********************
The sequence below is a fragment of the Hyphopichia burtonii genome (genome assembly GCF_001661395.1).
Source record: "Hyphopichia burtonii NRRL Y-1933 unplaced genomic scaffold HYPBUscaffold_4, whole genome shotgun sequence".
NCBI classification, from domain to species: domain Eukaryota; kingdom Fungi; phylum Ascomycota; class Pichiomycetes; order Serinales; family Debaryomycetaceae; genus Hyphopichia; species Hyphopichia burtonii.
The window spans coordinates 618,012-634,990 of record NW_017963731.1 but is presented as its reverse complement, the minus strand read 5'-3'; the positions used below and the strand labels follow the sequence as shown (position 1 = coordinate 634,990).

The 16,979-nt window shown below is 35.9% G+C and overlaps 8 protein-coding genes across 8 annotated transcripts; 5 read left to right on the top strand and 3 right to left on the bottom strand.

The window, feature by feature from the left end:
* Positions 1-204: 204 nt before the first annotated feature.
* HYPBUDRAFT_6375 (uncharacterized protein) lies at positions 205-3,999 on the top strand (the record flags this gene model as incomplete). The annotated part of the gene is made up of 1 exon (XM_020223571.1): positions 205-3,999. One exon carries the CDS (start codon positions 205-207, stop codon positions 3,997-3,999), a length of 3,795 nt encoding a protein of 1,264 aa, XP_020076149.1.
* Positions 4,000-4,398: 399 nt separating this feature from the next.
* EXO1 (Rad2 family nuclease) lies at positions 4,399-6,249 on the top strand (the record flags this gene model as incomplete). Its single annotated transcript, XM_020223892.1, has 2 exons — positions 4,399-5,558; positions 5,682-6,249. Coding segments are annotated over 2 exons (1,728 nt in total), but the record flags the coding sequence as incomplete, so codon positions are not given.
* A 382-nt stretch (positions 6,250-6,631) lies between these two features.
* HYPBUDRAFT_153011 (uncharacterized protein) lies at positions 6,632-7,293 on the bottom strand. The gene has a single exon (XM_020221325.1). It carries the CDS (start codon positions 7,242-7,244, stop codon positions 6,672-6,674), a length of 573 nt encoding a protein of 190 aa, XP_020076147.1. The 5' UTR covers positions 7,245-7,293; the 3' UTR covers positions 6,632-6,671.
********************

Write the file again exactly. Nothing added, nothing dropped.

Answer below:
The sequence below is a fragment of the Hyphopichia burtonii genome (genome assembly GCF_001661395.1).
Source record: "Hyphopichia burtonii NRRL Y-1933 unplaced genomic scaffold HYPBUscaffold_4, whole genome shotgun sequence".
NCBI classification, from domain to species: domain Eukaryota; kingdom Fungi; phylum Ascomycota; class Pichiomycetes; order Serinales; family Debaryomycetaceae; genus Hyphopichia; species Hyphopichia burtonii.
The window spans coordinates 618,012-634,990 of record NW_017963731.1 but is presented as its reverse complement, the minus strand read 5'-3'; the positions used below and the strand labels follow the sequence as shown (position 1 = coordinate 634,990).

The 16,979-nt window shown below is 35.9% G+C and overlaps 8 protein-coding genes across 8 annotated transcripts; 5 read left to right on the top strand and 3 right to left on the bottom strand.

The window, feature by feature from the left end:
* Positions 1-204: 204 nt before the first annotated feature.
* HYPBUDRAFT_6375 (uncharacterized protein) lies at positions 205-3,999 on the top strand (the record flags this gene model as incomplete). The annotated part of the gene is made up of 1 exon (XM_020223571.1): positions 205-3,999. One exon carries the CDS (start codon positions 205-207, stop codon positions 3,997-3,999), a length of 3,795 nt encoding a protein of 1,264 aa, XP_020076149.1.
* Positions 4,000-4,398: 399 nt separating this feature from the next.
* EXO1 (Rad2 family nuclease) lies at positions 4,399-6,249 on the top strand (the record flags this gene model as incomplete). Its single annotated transcript, XM_020223892.1, has 2 exons — positions 4,399-5,558; positions 5,682-6,249. Coding segments are annotated over 2 exons (1,728 nt in total), but the record flags the coding sequence as incomplete, so codon positions are not given.
* A 382-nt stretch (positions 6,250-6,631) lies between these two features.
* HYPBUDRAFT_153011 (uncharacterized protein) lies at positions 6,632-7,293 on the bottom strand. The gene has a single exon (XM_020221325.1). It carries the CDS (start codon positions 7,242-7,244, stop codon positions 6,672-6,674), a length of 573 nt encoding a protein of 190 aa, XP_020076147.1. The 5' UTR covers positions 7,245-7,293; the 3' UTR covers positions 6,632-6,671.